"Reasonable adjustments" in relation to disability and social justice for children and young people in an inter-professional context

Paliokosta, Panagiota and Kindness, Leonie (2011) "Reasonable adjustments" in relation to disability and social justice for children and young people in an inter-professional context. In: European Conference on Educational Research 2011, Urban Education; 12-16 Sep 2011, Freie Universitat, Berlin, Germany. (Unpublished)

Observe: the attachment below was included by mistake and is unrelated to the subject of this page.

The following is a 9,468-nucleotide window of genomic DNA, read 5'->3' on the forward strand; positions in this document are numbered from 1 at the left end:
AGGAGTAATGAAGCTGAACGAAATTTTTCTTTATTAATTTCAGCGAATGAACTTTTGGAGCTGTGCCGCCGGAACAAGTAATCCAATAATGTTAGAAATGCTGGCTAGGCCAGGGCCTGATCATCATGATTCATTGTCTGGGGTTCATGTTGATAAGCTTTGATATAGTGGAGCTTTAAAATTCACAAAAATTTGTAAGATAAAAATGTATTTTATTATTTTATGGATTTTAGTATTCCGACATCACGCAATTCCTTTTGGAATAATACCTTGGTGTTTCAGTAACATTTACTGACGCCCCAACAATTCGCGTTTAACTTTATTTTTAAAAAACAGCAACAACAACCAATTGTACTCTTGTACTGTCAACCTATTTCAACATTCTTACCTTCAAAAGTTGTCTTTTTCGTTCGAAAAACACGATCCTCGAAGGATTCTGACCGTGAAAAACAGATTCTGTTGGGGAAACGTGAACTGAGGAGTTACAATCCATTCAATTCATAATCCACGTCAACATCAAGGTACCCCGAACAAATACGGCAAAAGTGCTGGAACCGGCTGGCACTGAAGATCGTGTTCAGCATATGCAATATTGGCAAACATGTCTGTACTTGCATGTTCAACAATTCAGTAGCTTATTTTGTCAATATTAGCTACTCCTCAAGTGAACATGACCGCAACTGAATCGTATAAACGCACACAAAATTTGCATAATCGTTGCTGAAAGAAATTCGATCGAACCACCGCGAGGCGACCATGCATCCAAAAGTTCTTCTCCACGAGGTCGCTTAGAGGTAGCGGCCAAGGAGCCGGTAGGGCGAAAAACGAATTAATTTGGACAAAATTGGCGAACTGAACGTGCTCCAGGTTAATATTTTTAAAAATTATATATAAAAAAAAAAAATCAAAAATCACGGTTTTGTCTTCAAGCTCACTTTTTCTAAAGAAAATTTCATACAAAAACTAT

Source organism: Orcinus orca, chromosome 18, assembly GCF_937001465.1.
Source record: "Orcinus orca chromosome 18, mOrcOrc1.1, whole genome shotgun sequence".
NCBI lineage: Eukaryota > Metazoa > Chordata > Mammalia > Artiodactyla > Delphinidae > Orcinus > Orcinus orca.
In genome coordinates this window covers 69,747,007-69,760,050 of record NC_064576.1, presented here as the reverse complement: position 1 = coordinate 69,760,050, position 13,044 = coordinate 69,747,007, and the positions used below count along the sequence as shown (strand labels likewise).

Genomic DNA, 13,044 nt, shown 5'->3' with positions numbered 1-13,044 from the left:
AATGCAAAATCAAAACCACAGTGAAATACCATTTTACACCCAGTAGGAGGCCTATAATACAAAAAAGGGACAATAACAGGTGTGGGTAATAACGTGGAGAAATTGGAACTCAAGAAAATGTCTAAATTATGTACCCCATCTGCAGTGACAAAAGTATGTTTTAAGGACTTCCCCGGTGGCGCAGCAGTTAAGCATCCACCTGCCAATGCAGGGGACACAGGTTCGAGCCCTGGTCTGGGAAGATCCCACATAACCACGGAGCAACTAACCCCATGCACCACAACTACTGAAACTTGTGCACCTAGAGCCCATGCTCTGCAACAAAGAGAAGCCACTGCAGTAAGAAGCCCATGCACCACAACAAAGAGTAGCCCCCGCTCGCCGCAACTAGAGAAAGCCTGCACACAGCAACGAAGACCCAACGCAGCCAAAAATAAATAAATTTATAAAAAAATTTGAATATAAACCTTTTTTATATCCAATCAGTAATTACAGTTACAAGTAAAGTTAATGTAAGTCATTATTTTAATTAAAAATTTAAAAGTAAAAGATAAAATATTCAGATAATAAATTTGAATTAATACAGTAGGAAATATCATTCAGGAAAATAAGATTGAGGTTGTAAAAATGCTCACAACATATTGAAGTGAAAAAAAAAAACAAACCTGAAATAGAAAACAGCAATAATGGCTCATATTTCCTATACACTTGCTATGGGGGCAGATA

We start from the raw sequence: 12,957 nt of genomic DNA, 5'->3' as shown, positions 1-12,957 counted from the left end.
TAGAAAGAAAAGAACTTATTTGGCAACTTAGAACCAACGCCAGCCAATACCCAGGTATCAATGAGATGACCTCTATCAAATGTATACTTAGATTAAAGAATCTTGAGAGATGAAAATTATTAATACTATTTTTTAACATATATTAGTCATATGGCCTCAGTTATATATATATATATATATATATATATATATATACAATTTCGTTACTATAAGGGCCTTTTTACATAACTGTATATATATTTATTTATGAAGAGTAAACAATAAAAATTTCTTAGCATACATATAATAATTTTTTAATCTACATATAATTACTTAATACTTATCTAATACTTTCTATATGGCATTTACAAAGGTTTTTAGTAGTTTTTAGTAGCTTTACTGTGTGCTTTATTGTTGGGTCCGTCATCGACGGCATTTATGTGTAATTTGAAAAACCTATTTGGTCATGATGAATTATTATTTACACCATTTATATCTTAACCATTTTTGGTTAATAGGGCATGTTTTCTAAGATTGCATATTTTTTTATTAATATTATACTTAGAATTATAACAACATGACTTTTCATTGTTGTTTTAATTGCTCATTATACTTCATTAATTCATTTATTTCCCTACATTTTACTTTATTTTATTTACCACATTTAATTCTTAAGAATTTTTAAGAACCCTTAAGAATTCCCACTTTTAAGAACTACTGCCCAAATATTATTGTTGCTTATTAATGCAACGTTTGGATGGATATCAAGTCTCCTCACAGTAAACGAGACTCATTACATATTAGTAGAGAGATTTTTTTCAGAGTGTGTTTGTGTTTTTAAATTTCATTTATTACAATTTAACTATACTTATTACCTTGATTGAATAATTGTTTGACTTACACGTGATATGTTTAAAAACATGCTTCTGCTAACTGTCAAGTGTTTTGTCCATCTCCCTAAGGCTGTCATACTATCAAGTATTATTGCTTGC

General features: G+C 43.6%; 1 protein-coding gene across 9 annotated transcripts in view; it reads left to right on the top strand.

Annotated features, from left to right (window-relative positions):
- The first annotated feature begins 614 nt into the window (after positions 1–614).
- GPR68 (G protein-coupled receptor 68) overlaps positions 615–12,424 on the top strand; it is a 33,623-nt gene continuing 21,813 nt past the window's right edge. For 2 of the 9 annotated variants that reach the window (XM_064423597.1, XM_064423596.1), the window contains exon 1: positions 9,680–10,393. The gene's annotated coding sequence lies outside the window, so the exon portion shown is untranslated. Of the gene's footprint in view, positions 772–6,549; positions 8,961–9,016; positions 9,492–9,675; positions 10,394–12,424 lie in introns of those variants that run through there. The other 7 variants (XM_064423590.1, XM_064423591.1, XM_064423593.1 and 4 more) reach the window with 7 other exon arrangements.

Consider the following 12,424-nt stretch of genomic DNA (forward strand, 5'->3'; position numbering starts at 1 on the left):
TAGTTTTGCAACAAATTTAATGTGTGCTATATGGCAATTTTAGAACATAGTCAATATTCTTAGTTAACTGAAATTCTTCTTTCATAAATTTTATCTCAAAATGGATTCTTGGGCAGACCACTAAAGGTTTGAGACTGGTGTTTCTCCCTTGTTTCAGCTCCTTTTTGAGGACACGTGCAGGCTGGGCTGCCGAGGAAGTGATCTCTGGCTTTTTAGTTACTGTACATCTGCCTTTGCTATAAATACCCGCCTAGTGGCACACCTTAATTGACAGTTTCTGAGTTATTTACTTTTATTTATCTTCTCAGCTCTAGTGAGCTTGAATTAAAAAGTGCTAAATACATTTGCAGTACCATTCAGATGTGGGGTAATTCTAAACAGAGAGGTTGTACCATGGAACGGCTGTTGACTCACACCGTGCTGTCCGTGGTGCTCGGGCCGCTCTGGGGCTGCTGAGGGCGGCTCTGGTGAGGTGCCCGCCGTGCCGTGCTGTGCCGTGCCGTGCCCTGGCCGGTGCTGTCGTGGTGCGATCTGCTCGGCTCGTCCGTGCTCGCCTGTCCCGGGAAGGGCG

Under the wider policy framework as framed primarily (amongst other documents and acts) by the Every Child Matters agenda (DFES, 2004), the Removing Barriers to Achievement (2004) document, the Disability and Discrimination Act (DFES, 2005), Aiming High for disabled Children (2007) and the Lamb Enquiry (2009) that lead to further publications on parental confidence and involvement, the reasonable adjustments duty has become even more prominent for schools and settings in England. The reasonable adjustments duty has become statutory since 2007 and plethora of supportive material has been available to support settings on the implementation of what could be seen as a far more social orientated model of disability. This poster will communicate the findings of a qualitative, small-scale project under the umbrella of ICCIP (Institute for Child Centred Interprofessional Practice, Kingston University) that investigates those processes in action by exploring discourses and practices relating to ‘reasonable adjustments’ as used and understood by different stakeholders, front line workers (teachers, TAs), multi-agency service providers, school management teams, parents and the children themselves -for whom the adjustments have taken place. Shared values, beliefs and preparedness for inclusion verse exclusion will be explored through the above stakeholders’ voices. Method The study is in line with a qualitative interpretative research paradigm and aims a) to identify issues that will frame the research agenda, b) to explore in-depth the experiences of different stakeholders of reasonable adjustments in an inter-professional context, c) to gain a better understanding of the personal/social outcomes of these adjustments through the voice of the child. In the context of this project three primary school children from one-form entry inner-city primary school in London were selected. Each of the selected children has been part of the school’s inclusion register for an identified additional educational need or disability and their inclusion has required some kind of reasonable adjustment. One important aspect of the methodology of this project is the focus on service-user involvement and participation. Not only is one of the researchers also a service-user, but participants are invited to influence the direction of research in this and future projects, in line with the many advantages of this process outlined in the recent INVOLVE report (2009). Expected Outcomes The voices and experiences of stakeholders will inform a discussion about the need perhaps for a response along the lines of a ‘social pedagogy’ found in large parts of Western Europe and Scandinavia were education would be something much more than schools. It is based on a fundamentally holistic concept of children and adults in which the teachers concentrate on teaching but not in isolation (Whitney, 2007). Following this project, there is also scope for creating a network of stakeholders from different settings/boroughs on issues of inter-professional practice to promote positive and innovative examples of successful reasonable adjustments and their sustainability within a social model of disability. Possibilities for parent participation and possible parent forums will be explored, in line with recent government guidelines (Davies, 2010).

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